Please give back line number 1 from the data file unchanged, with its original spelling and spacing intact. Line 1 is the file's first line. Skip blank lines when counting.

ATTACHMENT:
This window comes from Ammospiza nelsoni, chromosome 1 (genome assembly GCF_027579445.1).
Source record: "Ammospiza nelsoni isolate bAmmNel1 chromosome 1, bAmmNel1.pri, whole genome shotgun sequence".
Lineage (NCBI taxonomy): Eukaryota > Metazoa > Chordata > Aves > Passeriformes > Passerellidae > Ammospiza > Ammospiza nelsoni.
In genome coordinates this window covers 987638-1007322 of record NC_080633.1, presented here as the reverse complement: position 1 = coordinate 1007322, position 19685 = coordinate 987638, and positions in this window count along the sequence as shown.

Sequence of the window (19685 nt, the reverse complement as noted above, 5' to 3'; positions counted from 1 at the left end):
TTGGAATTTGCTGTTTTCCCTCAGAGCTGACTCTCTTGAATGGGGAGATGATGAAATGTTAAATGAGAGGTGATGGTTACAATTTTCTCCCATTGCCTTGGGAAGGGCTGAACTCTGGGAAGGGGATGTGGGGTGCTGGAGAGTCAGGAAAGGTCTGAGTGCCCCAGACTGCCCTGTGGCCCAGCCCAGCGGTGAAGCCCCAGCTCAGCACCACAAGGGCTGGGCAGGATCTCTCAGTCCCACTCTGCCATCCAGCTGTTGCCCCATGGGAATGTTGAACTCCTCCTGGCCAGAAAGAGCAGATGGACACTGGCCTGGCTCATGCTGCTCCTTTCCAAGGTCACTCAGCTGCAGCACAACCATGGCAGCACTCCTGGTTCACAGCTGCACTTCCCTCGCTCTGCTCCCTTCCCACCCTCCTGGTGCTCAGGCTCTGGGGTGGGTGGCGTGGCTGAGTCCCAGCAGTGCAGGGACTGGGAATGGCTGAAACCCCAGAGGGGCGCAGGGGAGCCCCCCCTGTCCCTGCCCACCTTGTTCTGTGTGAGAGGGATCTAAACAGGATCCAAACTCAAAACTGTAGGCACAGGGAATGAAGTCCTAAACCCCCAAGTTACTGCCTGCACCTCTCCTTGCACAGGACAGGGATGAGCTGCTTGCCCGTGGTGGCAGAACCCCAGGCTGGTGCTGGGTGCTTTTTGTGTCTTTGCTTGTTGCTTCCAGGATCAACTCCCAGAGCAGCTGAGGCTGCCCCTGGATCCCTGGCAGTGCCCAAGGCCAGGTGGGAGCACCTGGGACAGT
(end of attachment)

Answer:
This window comes from Ammospiza nelsoni, chromosome 1 (genome assembly GCF_027579445.1).